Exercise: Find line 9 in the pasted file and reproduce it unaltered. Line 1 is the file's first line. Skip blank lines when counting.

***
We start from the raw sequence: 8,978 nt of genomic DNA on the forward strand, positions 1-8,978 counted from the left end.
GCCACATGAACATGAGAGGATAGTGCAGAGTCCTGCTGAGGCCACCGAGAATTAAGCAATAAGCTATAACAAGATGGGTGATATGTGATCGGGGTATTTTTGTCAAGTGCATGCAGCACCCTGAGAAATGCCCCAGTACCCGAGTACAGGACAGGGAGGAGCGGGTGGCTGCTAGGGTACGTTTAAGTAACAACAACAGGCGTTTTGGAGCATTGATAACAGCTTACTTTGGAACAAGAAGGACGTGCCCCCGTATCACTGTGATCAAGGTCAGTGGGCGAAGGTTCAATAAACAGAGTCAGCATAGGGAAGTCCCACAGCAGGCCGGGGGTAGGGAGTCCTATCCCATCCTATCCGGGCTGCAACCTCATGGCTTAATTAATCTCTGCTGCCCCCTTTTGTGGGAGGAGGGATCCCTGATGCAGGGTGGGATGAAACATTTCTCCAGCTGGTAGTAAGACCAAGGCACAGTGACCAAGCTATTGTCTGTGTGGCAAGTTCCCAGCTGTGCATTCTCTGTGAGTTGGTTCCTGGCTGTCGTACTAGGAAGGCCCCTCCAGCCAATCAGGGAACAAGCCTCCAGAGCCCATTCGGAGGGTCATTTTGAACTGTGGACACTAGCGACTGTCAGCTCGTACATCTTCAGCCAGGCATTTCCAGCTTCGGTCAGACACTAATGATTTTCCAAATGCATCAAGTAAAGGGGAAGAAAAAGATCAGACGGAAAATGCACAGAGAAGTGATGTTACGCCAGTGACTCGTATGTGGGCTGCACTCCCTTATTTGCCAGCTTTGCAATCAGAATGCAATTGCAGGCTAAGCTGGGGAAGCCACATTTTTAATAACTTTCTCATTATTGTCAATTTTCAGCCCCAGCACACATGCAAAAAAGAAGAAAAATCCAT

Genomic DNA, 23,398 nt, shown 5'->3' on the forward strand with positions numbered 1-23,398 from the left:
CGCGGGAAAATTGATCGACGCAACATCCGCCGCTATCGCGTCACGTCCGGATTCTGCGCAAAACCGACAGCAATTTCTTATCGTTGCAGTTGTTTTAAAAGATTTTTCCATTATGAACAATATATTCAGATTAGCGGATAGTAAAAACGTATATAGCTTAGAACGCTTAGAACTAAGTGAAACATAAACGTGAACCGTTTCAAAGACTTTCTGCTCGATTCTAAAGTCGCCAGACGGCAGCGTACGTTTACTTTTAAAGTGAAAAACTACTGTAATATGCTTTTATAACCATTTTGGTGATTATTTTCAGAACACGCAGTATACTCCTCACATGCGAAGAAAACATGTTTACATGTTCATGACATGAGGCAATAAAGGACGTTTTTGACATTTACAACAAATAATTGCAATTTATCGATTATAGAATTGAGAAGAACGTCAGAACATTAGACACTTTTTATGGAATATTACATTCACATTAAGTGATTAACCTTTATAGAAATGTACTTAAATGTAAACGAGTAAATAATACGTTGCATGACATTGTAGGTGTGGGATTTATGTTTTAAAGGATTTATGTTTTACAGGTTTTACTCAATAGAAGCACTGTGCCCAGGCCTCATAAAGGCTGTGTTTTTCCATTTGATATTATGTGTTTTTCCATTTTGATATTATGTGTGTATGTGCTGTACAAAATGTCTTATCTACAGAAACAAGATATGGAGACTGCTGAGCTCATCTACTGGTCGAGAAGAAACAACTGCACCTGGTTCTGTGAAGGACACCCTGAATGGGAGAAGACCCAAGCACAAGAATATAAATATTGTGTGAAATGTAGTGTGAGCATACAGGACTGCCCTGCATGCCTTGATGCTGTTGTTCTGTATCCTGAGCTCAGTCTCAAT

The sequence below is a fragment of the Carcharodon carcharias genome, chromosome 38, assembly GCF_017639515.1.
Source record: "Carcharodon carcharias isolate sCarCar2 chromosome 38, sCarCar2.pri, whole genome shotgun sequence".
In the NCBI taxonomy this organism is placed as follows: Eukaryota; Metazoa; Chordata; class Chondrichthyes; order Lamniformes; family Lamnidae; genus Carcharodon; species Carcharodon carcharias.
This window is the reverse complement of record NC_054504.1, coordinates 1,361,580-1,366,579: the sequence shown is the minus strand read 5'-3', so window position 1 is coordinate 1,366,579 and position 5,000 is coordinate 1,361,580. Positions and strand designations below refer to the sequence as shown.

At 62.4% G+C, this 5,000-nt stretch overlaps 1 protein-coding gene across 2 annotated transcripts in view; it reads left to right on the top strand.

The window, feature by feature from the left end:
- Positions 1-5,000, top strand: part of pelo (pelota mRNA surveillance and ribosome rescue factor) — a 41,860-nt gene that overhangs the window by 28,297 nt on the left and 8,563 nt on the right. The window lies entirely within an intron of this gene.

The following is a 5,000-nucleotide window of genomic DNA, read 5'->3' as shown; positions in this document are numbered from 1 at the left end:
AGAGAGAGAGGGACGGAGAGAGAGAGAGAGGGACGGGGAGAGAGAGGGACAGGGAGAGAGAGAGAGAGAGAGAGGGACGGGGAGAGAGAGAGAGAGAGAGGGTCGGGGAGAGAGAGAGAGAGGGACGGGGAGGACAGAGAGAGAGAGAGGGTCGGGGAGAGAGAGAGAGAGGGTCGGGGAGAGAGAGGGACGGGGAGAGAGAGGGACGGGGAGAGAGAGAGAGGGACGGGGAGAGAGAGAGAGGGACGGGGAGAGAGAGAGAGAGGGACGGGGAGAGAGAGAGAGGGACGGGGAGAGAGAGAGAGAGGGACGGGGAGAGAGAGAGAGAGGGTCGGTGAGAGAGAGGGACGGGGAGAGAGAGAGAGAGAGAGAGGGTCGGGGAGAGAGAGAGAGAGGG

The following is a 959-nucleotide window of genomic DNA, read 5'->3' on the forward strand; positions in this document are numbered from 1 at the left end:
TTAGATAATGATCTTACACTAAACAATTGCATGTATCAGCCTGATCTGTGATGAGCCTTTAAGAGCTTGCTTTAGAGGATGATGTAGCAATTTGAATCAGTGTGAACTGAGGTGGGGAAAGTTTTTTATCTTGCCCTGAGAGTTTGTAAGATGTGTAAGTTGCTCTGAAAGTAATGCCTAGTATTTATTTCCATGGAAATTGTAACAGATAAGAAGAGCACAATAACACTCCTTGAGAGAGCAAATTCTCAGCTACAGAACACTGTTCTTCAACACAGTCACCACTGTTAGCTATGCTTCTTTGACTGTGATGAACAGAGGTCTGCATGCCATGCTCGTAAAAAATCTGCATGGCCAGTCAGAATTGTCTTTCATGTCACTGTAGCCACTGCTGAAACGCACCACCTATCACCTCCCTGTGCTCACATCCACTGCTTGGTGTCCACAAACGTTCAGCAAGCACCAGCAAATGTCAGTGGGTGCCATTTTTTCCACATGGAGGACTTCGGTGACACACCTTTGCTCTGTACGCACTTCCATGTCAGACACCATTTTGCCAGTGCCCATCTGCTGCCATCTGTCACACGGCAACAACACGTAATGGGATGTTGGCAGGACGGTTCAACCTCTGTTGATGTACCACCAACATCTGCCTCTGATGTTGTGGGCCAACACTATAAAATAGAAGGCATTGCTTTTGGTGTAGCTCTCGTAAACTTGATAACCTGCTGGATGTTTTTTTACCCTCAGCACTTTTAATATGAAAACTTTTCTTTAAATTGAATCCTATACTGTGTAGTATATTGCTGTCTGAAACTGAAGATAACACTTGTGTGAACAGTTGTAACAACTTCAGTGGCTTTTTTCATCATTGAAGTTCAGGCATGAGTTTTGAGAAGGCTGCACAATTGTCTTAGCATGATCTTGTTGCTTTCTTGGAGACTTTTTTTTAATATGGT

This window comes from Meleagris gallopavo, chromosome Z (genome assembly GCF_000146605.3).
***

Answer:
At 62.4% G+C, this 5,000-nt stretch overlaps 1 protein-coding gene across 2 annotated transcripts in view; it reads left to right on the top strand.